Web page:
Sentence Examples with the word Equalizing

The equalizing effects of a conservative ocean are brought upon the Pacific coast, where the climate is truly temperate, the mean annual range being only 10 or 12, thus resembling western Europe; while the exaggerating effects of the continental interior are carried eastward to the Atlantic coast, where the mean annual range is 40 or 50.

With the deflector any inequality in the directive force can be detected, and hence the power of equalizing the forces by the usual soft iron and magnet correctors.

A similar equalizing effect is obtained by the use of flat rope and reel, the rope winding on itself like a ribbon.

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Reservoirs for storage, or for equalizing the flow, are rarely resorted to in England; but they are of absolute necessity in those countries in which it is just when there is least water that it is most wanted.

He bids them raise themselves in the scale of being by eating the forbidden fruit, which he declares to be not fatal to life but an opener of the eyes, and capable of equalizing men with gods (iii.

As it is impossible that we shall ever discover any new furbearing animals other than those we know, it behoves responsible authorities to enforce close seasons and restrictions, as to the sex and age, in the killing for the purpose of equalizing the numbers of the catches.

In such regions, therefore, for reservoirs equalizing the flow of 2 or more years, the capacity necessary does not materially differ from that required in Great Britain.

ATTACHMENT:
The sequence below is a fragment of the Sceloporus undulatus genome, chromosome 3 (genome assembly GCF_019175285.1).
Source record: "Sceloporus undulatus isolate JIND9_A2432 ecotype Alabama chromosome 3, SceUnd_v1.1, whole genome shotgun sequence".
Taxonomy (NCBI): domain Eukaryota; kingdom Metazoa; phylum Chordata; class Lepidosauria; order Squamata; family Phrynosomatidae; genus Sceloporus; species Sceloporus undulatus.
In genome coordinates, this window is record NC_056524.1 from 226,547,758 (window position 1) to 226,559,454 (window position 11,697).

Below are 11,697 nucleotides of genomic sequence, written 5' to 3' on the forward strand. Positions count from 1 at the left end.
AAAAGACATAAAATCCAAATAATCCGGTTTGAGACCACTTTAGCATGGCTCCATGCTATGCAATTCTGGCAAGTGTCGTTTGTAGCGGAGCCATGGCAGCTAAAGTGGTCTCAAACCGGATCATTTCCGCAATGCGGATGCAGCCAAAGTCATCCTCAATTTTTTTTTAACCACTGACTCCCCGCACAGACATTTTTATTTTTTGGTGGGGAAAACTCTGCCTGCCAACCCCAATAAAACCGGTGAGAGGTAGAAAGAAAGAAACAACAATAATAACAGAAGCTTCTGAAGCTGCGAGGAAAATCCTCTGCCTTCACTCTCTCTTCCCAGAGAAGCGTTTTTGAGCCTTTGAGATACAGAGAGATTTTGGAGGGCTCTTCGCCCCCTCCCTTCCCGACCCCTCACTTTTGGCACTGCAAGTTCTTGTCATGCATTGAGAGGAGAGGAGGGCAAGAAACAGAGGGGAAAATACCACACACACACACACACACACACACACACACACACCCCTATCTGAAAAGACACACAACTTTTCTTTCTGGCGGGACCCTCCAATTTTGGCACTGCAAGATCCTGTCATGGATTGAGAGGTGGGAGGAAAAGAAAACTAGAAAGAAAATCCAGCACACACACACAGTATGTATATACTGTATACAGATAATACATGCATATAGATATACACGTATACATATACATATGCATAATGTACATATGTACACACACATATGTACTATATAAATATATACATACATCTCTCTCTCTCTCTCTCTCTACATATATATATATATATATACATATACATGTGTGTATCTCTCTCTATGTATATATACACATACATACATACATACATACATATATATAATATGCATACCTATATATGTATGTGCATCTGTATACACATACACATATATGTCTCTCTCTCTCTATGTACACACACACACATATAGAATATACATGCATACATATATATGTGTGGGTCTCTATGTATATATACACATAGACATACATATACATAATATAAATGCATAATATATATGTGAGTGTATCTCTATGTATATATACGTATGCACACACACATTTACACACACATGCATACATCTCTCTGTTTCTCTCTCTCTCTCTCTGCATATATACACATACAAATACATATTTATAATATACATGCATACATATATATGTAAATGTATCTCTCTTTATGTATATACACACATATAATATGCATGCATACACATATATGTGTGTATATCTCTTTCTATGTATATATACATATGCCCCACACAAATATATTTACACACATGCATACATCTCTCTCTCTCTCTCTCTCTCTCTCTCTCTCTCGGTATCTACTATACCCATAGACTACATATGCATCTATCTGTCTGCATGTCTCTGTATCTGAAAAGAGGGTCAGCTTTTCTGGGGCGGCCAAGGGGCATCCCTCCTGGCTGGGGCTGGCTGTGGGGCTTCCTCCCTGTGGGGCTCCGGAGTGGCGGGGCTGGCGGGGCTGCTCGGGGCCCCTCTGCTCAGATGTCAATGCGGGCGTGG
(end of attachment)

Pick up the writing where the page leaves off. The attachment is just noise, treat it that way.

He immediately brought forward a scheme for improving the condi - tion of the poorer clergy by equalizing the incomes of the bishops, the reception of which at the time may be imagined, though it was substantially the same as that carried into effect by Lord Melbourne's government fifty years later.

For flat ropes the drum or bobbin consists of a solid disk, of the width of the rope fixed upon the shaft, with numerous parallel pairs of arms or horns, arranged radially on both sides, the space between being just sufficient to allow the rope to enter and coil regularly upon the preceding lap. This method has the advantage of equalizing the work of the engine throughout the journey, for when the load is greatest, with the full cage at the bottom and the whole length of rope out, the duty required in the first revolution of the engine is measured by the length of the smallest circumference; while the assistance derived from gravitating action of the descending cage in the same period is equal to the weight of the falling mass through a height corresponding to the length of the largest lap, and so on, the speed being increased as the weight diminishes, and vice versa.

The disk 32 operates the wire gauze screens for equalizing the brightness of the two stars under observation.